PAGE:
Now Reading
How-to Tuesday: Convert Cinerators into Bastions

How-to Tuesday: Convert Cinerators into Bastions

When the 2-player starter hit shelves, I immediately purchased one, as it was the best way for me to supplement my Khador ‘jacks, and get my hands on the new plastic Man-O-Wars.  It also began my Menoth collection.

My Menoth Battle Box

Now, my meta is fairly Khador heavy, so there were also ample opportunities to split these boxes with folks – which gave me another Menoth set.  My spare Crusader will one day be a Fire of Salvation, and the Vanquisher will remain a Vanquisher, or perhaps it’ll become Blood of Martyrs, I’m not sure yet.

But I, like many others, found myself with two units of Cinerators.  Now, I’m a huge fan of shields – I love the idea of the ol’ sword and board.  That said, I couldn’t think of a situation in which I’d want two full units of Cinerators.  So, I started thinking about the differences between the Cinerators and Bastions, and how to bridge it.  Today I’d like to cover my method for putting these often ignored miniatures into use.

For starters, I bits ordered 5 Devout Halberds bits from the online store (And a Bastions Stat Card, too!).  These would be the weapon replacements.  See, that’s really the only differnece between the models.  One unit has swords and shields, the other has polearms.  So, first and foremost, I needed a weapon swap.  Unfortunately, Menoth troops are severely devoid of halberds.  The Devout one though, fits the bill nicely, in my opinion.

The weapon swap works just like brass-rodding a weapon, except you’re substituting the new  weapon for the old, and instead of replacing the shaft with brass rod, we’re pinning everything together.

I clipped just above and below the sword hand, leaving just the clenched fist.  I drilled straight through with my normal pinning bit, and dropped a pin straight through, leaving plenty of length.  I did the same to the Devout Halberd, except this time, the shaft and weapon are the important bits.  They received pin holes, and got glued onto the rod through the fist.  Done!

Now, the shields attach to the arm with a giant peg into a matching hole on the arm.  How on earth do we cover that up?  Easy!  Ribbons!  Menoth models are covered in little ribbons – I’m not sure if they’re symbolic, or what, but they’re everywhere.  So, I trimmed down the excess material on the forearm (which equates to the shield’s handle) getting it into roughly the same size as the other arm.  Then, fill in the hole with green stuff.  Lay down a pair of snakes, and smush them around until you get something vaguely ribbon like.  Top it all off with a tiny blob that you squish flat, and square up into a knot on top.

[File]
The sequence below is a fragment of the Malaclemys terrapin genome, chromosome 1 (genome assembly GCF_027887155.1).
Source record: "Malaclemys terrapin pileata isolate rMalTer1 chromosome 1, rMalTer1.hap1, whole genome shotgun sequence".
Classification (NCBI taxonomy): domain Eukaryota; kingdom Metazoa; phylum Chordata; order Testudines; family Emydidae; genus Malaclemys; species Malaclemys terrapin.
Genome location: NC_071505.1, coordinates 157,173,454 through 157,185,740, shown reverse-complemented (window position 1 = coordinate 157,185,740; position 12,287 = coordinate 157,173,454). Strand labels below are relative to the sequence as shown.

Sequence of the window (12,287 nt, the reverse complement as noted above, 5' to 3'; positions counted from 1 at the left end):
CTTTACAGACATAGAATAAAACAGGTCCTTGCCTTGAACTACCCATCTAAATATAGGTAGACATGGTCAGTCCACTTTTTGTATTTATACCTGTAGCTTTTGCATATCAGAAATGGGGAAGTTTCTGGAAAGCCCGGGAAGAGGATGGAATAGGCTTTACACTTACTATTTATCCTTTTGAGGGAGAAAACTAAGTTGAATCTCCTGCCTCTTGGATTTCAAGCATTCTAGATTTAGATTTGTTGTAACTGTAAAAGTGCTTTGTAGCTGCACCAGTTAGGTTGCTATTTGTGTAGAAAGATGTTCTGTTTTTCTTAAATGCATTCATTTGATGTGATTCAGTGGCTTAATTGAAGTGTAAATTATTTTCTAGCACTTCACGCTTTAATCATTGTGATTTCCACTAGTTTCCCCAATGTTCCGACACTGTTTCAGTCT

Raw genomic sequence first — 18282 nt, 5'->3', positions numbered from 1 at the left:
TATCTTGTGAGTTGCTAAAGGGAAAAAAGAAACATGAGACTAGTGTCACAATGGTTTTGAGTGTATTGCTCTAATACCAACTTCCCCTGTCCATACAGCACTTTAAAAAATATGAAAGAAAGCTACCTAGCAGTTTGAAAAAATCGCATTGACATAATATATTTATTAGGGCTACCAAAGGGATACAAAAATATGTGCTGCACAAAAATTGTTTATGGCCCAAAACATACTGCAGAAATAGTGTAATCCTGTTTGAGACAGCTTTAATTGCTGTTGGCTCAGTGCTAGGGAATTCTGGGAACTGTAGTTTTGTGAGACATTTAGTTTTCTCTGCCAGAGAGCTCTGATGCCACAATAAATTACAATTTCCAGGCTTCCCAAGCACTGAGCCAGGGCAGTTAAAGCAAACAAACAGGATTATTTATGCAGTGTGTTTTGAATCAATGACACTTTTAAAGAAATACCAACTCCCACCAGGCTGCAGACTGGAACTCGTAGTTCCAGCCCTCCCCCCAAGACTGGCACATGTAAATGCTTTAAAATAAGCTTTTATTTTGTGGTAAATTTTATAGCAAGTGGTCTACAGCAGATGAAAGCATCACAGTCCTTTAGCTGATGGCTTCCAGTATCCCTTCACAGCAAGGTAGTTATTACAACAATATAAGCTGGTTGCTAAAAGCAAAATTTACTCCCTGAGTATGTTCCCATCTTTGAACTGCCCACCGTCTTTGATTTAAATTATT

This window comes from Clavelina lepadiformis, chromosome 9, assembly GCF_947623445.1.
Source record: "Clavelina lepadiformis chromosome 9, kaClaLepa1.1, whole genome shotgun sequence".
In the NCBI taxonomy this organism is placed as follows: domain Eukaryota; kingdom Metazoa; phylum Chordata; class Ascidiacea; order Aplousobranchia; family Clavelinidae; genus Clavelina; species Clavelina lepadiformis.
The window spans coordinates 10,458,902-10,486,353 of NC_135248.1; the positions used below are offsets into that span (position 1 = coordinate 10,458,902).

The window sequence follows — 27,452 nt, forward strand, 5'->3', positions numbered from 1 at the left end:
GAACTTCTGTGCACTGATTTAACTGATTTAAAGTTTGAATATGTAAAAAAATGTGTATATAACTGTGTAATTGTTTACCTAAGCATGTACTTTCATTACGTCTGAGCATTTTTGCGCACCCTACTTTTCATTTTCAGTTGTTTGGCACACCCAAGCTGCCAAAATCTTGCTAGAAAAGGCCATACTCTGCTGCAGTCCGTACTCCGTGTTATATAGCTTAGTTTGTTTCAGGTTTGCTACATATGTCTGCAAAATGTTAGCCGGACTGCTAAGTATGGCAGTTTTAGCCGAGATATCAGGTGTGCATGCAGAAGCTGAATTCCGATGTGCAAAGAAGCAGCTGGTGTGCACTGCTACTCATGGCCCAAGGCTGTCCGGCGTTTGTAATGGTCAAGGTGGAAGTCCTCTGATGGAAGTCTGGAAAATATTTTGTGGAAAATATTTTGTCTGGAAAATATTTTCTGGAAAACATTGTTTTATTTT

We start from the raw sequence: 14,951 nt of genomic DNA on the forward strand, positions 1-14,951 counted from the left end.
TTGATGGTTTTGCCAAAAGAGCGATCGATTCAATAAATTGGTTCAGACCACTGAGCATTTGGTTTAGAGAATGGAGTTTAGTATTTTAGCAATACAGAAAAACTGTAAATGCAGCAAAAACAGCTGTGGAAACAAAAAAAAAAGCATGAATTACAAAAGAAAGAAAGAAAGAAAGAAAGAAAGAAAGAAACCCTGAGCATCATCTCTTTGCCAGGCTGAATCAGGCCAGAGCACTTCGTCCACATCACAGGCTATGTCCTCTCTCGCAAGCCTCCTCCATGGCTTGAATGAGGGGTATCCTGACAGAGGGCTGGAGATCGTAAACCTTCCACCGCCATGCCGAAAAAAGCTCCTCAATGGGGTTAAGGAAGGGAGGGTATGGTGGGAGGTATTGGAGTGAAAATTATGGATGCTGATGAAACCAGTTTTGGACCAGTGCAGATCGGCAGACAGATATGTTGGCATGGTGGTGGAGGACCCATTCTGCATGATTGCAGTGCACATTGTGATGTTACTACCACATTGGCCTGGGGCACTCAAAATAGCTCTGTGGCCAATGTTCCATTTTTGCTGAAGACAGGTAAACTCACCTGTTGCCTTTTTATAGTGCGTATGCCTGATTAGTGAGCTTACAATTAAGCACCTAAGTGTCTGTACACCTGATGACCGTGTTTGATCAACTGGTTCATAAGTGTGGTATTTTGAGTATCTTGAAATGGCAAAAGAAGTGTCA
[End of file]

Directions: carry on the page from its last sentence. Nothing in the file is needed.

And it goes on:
And, because I just can’t say no to awesome looking shields, I clipped off the pegs, used a blob of green stuff, and stuck them on the Bastion’s backs, ready to use later in the battle.

View Comments (9)
  • OH MAN! I’m definitely doing this after my extreme Kreoss conversion! Can you bring them on Thursday for me to ogle?

  • Easily the best version of these that I’ve seen. Devout halberds was a great idea. Were any of the Cinerator poses possible to two-hand the halberd?

    • I have only done these two so far, but I’m definitely looking at this. Since the plastic is so easy to work with, it should be fairly easy to cut, pin, or heat and bend the arms into new positions. Unfortunately, both arms have the hands vertical, and no where near in line with each other, so a 2-handed pose will definitely be more work.

      Stay tuned for next week, I’ll take pictures as I try to make one or two, and post that up for next week’s article.

  • Love this conversion! Very nice, I really want to get one of those two players sets as well, and may just have to steal your idea here. I think I would use the bastions way more then the cinerators. Hey would you be up for doing a green stuff tutorial sometime. I really like the ribbons you did, and would love to know that ratio’s you use and your sculpting methods. Nice stuff as usual.

Scroll To Top